My niece entered the workforce in mid-summer. Not permanently. She didn't land a full-time job with benefits. She was hired on at Kennywood Park, which in this job market is about the same as landing a full-time job with benefits.
She is the third generation of my family to join the ranks of those working in the World's Greatest Amusement Park.
My parents met in Kennywood. My dad managed the Richardson's Root Beer stand and my mother made funnel cakes at Star (the food stand by the Logjammer). I worked at that one as well, along with a few other stands.
Those who work in the park come to know that all the stands have names. "Nugget" serves the dip cones. "Soda Fountain" serves burgers. Of course, everyone knows "Patch" serves the fries.
Another thing you gain by being an employee of the park, besides a nice summer paycheck, are stories. My mother told my niece one of her best the night we first heard about the new job.
At the end of the night, any food that is made in a stand that isn't sold has to be counted for the purpose of inventory. One night, a few hot dogs were unsold at "Tower," the stand across from the Lagoon stage. One of her co-workers took one of the unsold hotdogs and placed it back on the grill (crazy kids). For three days, it was cooked, over and over, until one day, an employee working the counter unwittingly sold the wrinkly, tired frank to a customer who then proceeded to turn around, walk away from the stand and collapse.
The young cook then proceeded to untie his apron string and back slowly, ever so slowly, out of the back door of the stand, figuring his life in the service industry was now over. It turned out the man was OK, and his collapse was not weenie-related. Still, the story remains a good icebreaker at cocktail parties some 60 years later.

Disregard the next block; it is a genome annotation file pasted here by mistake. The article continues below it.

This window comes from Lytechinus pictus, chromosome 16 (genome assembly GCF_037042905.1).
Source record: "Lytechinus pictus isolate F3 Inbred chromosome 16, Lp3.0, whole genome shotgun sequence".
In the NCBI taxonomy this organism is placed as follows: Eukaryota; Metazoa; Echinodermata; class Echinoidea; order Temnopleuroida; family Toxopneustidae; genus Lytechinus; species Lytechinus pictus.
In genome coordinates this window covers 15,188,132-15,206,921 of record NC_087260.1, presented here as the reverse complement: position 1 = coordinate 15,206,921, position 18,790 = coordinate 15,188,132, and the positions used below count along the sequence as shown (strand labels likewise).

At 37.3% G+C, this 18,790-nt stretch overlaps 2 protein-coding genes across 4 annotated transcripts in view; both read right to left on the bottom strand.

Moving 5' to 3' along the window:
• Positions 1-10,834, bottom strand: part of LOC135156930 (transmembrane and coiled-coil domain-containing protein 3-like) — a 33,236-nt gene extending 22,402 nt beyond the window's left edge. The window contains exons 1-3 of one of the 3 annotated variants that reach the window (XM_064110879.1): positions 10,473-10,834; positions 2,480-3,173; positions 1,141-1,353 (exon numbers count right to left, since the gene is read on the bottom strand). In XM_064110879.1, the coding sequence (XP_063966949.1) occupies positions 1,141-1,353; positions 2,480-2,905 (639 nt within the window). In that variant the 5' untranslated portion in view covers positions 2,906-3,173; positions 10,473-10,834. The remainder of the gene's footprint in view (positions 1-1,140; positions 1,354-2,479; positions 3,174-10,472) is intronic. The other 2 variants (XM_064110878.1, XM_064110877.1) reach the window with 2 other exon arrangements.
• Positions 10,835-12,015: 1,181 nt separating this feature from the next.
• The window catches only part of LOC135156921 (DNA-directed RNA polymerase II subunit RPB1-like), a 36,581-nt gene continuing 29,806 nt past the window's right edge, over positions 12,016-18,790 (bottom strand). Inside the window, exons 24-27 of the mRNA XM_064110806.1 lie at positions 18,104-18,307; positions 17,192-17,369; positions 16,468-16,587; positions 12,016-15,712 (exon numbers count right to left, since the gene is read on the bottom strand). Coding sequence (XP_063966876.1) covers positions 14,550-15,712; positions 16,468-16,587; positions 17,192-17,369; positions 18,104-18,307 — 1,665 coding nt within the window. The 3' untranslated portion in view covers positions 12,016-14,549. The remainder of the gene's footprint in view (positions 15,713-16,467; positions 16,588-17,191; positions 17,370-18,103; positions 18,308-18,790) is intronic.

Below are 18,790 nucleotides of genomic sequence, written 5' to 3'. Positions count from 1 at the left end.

Not only did my parents meet at Kennywood, but I also was engaged to my first fiance at the park on the Thunderbolt (at the top of the biggest dip), the proposal indicative of the entire relationship.
I loved Kennywood, but not on my first day of work there.
It was Italian Day. I sold little juice drinks out of a cart in front of the Merry-Go-Round. In addition to remembering the melody to "Georgie Girl" note for note, I recall that no one came to give me a break to use the restroom and my hands were in ice ... for 10 hours. I got home and threatened to quit, but I didn't.
I ended up working with people I still talk to today. I was in the wedding party of one of my co-workers. In Kennywood, I learned how to enjoy the early shift. I loved coming into the park when it was unoccupied, watching the gardeners water the plants, seeing everything shined up and waiting for the kids to get there.
I learned how to deal with irate customers (yes, some people can be nasty even on a beautiful day in Kennywood), mean parents and crying children by putting a smile on my face and doing my best (a talent that stood me in good stead in the classrooms where I taught and in the hospital where I am now employed).
Another thing I learned was that your reputation matters. If you were a responsible, reliable worker, the park would hire you back summer after summer, thus freeing you from having to look for a new job every June. I worked there for four summers.
Once you work at Kennywood, the park never really leaves you. Every former employee has something to tell. I can still sing the "Nighty Night" song word for word. I still love when the lights first come on, illuminating the summer dusk. I still look at the faces of the tired, uniformed teenagers walking out after their shift, glad their work day is over. I think to myself that their work life is just beginning.
So, to my niece, I wish nothing but the best as she starts on the long path to adulthood. Follow the Kennywood arrow, sweetie ... your future (and maybe a future spouse) awaits.
Elizabeth Bujdos, a former high school English teacher, works in guest relations at UPMC East.